Cookbooks are a relatively recent obsession for me. Since The Professor laid down his challenge, I’ve been browsing for new ones when I have a spare minute. But setting aside the dozen or so currently in my Amazon shopping cart, I probably own less than ten. I’m no Heidi Swanson … yet.
I managed to last this long with so so few cookbooks thanks to recipes in magazines (magazines being my long-time obsession!) and my mother, the latter being more important. Mom’s the one who shared her recipes and answered the phone when I had cooking questions, dilemmas, and emergencies.
Which got me thinking: Is the recipe on the splattered index card titled “Mom’s Pesto” really Mom’s? Where does she get her recipes? What cookbooks has she turned to to put vegetarian meals on the table for four decades?
This past weekend, to give The Professor some much-needed silence, I packed up the kids and drove to my parents summer house. While The Professor thought deep thoughts at home, I raided my Mom’s cookbook collection. And here’s what I learned:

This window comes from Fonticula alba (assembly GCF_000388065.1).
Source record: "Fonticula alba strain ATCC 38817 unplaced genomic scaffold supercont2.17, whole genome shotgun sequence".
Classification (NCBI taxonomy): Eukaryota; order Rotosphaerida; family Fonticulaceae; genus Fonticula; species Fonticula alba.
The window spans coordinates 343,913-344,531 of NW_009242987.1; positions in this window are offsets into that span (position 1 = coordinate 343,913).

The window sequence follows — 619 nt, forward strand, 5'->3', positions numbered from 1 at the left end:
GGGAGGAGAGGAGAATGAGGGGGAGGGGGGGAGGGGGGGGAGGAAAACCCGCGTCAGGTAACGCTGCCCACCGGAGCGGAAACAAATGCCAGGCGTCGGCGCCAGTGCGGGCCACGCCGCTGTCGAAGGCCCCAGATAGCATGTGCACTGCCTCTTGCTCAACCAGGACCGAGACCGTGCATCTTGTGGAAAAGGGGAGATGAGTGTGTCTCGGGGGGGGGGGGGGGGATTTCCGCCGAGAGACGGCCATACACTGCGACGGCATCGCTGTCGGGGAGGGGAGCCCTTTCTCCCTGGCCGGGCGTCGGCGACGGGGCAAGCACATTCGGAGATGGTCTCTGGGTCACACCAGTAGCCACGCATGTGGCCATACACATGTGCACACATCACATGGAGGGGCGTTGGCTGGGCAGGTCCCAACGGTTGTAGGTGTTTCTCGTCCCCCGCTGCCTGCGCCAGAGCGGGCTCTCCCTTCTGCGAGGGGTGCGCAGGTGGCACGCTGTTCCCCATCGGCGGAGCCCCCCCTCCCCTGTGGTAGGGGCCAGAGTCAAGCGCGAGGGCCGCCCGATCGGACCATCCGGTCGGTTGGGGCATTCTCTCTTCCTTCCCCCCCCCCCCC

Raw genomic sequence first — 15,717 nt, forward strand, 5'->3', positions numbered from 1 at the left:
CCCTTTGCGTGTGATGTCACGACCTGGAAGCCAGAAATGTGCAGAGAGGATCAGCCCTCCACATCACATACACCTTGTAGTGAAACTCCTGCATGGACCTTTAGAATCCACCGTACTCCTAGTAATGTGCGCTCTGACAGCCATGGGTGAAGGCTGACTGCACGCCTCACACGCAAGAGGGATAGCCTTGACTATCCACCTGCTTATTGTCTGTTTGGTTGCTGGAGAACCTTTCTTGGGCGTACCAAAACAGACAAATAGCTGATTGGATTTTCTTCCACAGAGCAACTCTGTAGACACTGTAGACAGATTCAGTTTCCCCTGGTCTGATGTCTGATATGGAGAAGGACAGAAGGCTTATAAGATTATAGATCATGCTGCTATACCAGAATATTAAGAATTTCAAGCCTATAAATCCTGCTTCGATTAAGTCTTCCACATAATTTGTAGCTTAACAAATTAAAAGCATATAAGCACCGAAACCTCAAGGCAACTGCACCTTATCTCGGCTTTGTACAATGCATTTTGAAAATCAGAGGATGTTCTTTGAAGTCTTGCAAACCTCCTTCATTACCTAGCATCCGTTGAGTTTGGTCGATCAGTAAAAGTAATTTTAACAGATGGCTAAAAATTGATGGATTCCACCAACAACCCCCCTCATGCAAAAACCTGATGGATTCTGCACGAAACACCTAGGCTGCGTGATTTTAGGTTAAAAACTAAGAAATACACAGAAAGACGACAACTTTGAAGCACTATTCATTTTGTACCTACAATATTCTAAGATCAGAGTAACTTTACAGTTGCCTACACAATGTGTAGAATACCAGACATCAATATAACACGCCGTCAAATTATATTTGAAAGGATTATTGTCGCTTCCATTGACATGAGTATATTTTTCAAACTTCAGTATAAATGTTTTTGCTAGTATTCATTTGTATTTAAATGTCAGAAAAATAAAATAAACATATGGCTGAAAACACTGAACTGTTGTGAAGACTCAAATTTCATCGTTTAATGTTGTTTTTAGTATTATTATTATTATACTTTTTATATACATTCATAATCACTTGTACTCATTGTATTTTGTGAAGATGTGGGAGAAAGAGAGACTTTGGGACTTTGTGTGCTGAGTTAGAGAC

First, Mom might own thirty cookbooks all told, but only a half-dozen or so get a slice of the prime kitchen real estate on the shelf above the stove. The rest live on shelves alongside family photo albums and yet more heavy academic texts. (Did I mention that my father is also a philosopher? Yes, well. That’s another story, I suppose.)
Second, her collection contained just one “vegetarian” cookbook — a well-used and slightly charred copy of The Vegetarian Epicure, the Anna Thomas bestseller originally published in 1972.
The sight of the cover took me straight back to my childhood. The book was a bible of sorts as my Mom found her footing in a meat-free kitchen. But she hasn’t used it in years, and I found it on a shelf in my Dad’s office.
The rest of her cook books were ones you might find in the library of any curious cook. There was Mario Batali’s The Babbo Cookbook, Jody Adams and Ken Rivard’s In the Hands of a Chef, Marcela Hazan’s The Classic Italian Cook Book, and no fewer than three cookbooks by Ruth Rogers and the late Rose Gray — the duo behind London’s River Cafe. In other words, as US Weekly might put it, vegetarians — they’re just like us!
I am now working my way through her collection, looking for recipes I already know by another name and new ones worth trying.